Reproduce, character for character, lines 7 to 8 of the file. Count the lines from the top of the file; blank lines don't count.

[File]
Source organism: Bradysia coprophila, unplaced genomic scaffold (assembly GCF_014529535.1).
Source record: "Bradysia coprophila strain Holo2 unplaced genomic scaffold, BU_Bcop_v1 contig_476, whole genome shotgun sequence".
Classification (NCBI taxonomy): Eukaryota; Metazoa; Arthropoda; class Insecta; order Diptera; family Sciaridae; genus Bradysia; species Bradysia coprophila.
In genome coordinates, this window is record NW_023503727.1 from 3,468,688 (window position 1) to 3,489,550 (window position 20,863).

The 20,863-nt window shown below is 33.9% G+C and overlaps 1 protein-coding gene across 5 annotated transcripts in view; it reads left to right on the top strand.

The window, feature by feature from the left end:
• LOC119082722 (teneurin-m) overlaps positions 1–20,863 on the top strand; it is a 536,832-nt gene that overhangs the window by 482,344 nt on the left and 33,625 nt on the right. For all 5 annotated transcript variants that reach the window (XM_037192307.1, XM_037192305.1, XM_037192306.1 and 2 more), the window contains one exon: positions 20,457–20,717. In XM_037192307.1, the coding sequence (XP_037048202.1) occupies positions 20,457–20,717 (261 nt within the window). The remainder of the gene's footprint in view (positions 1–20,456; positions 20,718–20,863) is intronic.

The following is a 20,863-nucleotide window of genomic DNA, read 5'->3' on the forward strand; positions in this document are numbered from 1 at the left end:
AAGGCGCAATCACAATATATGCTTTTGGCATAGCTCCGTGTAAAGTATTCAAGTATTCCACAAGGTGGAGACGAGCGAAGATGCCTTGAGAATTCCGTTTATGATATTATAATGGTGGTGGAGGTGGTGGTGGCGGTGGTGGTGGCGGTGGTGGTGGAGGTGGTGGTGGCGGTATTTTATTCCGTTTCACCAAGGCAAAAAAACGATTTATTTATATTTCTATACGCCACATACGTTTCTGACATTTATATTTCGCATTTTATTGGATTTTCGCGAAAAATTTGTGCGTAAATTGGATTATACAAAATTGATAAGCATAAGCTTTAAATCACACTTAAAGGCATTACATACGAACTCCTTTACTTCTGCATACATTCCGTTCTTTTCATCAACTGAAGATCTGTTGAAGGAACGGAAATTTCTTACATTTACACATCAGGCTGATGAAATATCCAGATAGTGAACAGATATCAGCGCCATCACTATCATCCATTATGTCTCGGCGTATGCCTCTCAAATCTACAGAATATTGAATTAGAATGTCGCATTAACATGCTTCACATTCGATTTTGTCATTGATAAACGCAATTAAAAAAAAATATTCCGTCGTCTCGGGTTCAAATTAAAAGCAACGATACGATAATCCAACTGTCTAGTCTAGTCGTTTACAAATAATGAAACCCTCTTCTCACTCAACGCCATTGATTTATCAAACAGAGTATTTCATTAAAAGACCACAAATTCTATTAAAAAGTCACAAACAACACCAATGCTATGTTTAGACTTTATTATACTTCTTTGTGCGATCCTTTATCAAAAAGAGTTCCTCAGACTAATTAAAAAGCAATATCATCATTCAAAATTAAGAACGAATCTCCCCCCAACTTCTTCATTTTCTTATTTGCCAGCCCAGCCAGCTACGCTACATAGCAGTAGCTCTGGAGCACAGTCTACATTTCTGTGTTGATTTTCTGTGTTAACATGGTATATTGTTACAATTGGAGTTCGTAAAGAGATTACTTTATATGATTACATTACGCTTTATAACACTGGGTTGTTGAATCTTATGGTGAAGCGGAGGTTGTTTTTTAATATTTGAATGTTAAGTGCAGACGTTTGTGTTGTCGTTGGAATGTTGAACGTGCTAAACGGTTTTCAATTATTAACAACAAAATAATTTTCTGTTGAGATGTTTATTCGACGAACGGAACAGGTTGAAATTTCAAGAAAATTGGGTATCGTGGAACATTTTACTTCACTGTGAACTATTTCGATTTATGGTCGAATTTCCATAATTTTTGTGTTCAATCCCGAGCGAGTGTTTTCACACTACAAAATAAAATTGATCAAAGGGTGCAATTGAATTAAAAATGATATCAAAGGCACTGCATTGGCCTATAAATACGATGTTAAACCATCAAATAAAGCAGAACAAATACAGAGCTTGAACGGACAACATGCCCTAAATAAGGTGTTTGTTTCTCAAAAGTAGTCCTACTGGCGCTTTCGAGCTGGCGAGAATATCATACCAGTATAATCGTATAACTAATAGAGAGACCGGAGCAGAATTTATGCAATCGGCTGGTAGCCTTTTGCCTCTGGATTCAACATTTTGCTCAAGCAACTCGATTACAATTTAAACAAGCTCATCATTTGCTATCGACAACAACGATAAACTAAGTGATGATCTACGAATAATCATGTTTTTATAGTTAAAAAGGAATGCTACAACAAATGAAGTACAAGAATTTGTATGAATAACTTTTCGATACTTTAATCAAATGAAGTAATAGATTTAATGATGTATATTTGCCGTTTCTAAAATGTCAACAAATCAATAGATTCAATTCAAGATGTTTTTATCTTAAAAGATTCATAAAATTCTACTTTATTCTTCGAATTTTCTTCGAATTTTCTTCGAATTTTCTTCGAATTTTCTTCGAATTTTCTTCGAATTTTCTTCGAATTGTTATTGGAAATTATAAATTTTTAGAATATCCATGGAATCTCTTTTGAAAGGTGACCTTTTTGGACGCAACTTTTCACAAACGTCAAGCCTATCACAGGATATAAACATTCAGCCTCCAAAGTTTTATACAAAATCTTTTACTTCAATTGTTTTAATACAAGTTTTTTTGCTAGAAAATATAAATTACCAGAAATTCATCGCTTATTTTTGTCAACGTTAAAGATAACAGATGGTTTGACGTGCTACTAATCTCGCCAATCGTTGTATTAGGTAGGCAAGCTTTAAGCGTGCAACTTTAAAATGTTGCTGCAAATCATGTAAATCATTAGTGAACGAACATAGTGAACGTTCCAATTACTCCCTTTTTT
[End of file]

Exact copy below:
• LOC119082722 (teneurin-m) overlaps positions 1–20,863 on the top strand; it is a 536,832-nt gene that overhangs the window by 482,344 nt on the left and 33,625 nt on the right. For all 5 annotated transcript variants that reach the window (XM_037192307.1, XM_037192305.1, XM_037192306.1 and 2 more), the window contains one exon: positions 20,457–20,717. In XM_037192307.1, the coding sequence (XP_037048202.1) occupies positions 20,457–20,717 (261 nt within the window). The remainder of the gene's footprint in view (positions 1–20,456; positions 20,718–20,863) is intronic.

The following is a 20,863-nucleotide window of genomic DNA, read 5'->3' on the forward strand; positions in this document are numbered from 1 at the left end: